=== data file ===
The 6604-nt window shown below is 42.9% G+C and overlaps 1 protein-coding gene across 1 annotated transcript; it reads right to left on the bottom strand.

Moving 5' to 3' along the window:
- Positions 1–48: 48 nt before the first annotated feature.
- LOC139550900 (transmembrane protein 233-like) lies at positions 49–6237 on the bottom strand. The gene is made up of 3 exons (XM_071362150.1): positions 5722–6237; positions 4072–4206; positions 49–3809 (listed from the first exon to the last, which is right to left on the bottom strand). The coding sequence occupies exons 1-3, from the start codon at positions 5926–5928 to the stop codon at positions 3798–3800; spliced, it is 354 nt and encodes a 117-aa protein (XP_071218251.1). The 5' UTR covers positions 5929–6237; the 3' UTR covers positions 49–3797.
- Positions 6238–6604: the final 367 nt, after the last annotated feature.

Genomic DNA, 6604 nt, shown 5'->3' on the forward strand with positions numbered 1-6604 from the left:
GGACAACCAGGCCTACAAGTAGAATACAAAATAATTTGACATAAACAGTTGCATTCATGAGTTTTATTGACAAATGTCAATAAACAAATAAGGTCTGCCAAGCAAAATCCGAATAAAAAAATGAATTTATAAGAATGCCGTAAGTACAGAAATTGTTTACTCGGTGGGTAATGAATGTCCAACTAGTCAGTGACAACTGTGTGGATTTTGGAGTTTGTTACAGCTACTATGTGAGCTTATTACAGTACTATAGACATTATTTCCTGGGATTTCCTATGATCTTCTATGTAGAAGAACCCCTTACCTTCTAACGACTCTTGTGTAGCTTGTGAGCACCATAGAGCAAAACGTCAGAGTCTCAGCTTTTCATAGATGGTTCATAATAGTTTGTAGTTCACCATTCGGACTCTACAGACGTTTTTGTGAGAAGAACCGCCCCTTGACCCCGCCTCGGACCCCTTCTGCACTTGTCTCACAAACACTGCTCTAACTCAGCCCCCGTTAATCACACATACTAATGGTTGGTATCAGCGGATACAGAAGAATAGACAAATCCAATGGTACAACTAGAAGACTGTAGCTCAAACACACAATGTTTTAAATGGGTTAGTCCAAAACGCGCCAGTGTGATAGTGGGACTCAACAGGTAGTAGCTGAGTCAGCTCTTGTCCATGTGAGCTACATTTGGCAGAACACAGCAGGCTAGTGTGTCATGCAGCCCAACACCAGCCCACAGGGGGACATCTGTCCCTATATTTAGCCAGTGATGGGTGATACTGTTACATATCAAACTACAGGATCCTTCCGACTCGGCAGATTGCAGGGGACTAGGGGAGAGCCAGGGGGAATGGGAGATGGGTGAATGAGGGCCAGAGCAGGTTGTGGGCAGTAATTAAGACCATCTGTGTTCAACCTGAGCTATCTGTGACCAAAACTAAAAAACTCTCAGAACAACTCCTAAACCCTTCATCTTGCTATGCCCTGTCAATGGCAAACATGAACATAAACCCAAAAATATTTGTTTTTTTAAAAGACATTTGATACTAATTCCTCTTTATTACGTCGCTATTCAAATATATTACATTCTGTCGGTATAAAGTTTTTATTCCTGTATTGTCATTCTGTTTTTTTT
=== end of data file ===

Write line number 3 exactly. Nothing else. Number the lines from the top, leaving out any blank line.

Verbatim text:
- Positions 1–48: 48 nt before the first annotated feature.